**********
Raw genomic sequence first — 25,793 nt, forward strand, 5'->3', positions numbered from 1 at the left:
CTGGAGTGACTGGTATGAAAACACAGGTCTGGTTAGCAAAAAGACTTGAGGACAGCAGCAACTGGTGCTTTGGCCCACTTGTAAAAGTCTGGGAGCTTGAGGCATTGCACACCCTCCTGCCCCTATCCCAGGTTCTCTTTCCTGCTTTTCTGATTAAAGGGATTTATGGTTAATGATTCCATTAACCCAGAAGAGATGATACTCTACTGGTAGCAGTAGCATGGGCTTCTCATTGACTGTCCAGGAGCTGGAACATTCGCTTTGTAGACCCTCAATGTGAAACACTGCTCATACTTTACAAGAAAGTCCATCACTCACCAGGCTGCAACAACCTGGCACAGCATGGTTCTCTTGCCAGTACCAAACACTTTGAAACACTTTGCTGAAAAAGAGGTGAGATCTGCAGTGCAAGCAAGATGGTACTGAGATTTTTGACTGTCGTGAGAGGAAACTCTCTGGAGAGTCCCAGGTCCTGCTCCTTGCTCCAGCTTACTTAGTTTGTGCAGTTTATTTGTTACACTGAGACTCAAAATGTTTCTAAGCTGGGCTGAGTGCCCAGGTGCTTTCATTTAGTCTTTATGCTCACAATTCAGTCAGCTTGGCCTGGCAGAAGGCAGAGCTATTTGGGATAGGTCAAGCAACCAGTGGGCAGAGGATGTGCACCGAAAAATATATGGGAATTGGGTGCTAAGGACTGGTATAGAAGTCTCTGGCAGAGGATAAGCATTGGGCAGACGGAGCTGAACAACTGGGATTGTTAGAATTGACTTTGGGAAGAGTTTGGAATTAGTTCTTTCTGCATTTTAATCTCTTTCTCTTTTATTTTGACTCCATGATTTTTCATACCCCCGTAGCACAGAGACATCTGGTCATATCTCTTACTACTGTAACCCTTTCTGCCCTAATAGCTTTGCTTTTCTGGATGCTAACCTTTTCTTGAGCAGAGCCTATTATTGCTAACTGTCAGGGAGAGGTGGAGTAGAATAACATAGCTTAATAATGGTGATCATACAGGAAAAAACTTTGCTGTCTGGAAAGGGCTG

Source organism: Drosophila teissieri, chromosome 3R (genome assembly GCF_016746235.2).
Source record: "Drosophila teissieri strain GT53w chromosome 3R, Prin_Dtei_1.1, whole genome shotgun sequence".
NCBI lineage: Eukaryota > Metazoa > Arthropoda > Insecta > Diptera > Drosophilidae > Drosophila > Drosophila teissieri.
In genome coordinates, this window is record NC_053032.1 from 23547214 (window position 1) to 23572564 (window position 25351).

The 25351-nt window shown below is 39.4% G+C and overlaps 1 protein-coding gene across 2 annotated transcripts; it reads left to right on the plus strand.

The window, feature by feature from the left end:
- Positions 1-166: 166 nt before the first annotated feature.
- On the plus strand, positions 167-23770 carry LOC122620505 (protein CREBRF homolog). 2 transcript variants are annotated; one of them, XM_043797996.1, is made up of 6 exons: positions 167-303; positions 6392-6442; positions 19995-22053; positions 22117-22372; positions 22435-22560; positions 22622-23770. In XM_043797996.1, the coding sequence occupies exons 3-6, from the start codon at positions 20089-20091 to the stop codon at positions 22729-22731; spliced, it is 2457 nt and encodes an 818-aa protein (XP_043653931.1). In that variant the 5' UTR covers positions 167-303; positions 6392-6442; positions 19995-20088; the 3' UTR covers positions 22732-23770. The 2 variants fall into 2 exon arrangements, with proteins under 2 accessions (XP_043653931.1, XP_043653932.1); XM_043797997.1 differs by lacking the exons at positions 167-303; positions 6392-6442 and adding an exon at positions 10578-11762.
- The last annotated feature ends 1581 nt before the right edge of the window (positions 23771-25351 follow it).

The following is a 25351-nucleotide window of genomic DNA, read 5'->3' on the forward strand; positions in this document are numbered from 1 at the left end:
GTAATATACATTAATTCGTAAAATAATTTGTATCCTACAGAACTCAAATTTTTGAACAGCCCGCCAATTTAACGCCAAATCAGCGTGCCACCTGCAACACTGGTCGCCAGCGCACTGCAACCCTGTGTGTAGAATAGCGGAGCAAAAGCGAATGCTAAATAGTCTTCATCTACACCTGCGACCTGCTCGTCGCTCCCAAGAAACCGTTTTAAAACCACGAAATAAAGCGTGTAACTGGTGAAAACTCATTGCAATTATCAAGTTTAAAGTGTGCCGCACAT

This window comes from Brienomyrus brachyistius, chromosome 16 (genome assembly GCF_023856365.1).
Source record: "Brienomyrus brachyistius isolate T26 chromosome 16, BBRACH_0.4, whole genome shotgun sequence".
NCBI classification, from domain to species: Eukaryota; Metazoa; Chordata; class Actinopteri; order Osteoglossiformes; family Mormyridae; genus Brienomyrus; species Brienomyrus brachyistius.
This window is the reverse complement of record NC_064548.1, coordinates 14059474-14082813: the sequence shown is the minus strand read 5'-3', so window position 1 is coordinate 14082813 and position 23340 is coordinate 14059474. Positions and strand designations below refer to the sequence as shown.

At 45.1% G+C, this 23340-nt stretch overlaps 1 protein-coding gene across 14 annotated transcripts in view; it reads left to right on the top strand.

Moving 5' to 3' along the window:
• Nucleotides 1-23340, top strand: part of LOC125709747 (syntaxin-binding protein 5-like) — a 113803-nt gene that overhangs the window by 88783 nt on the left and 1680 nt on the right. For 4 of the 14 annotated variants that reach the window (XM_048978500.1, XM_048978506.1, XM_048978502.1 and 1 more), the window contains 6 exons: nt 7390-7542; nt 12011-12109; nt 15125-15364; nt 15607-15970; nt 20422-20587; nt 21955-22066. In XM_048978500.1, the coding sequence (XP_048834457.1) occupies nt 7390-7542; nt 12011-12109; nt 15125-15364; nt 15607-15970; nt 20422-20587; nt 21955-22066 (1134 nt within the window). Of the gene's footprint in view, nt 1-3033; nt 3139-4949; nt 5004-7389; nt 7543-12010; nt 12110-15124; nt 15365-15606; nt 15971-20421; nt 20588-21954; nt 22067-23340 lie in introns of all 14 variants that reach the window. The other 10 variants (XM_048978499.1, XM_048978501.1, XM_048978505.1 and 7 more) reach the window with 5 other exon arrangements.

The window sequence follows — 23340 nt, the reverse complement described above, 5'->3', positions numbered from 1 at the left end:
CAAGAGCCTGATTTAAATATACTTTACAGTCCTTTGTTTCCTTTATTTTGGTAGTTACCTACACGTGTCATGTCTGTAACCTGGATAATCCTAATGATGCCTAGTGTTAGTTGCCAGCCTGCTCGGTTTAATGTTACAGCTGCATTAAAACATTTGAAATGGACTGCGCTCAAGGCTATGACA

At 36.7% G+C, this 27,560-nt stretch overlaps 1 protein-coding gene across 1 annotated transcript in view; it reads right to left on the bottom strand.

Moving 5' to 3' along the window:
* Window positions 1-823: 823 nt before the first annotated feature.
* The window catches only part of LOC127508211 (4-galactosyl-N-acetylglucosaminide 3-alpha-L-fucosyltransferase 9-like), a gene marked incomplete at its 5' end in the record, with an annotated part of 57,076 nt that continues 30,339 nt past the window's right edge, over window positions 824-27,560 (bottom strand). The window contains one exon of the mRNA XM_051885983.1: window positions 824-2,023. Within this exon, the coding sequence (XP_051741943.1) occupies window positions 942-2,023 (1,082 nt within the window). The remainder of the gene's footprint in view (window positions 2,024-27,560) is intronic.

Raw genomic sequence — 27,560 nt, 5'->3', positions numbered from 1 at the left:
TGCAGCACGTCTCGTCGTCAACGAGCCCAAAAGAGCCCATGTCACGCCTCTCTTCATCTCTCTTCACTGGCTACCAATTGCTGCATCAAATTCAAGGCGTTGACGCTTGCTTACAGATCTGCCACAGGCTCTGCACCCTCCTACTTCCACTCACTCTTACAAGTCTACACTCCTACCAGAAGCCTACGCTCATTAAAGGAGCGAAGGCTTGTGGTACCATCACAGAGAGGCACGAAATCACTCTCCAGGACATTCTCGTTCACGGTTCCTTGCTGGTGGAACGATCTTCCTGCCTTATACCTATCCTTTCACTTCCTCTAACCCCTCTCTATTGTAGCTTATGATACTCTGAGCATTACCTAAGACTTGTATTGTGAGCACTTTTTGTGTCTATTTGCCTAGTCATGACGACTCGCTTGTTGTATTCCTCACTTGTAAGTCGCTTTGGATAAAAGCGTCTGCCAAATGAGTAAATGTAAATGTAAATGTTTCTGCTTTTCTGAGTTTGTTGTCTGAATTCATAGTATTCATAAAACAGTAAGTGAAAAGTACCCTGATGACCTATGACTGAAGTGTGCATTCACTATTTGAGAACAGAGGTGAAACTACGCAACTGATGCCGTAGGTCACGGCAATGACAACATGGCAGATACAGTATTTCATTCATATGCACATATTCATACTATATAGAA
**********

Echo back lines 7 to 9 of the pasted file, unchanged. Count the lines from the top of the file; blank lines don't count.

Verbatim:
The 25351-nt window shown below is 39.4% G+C and overlaps 1 protein-coding gene across 2 annotated transcripts; it reads left to right on the plus strand.

The window, feature by feature from the left end:
- Positions 1-166: 166 nt before the first annotated feature.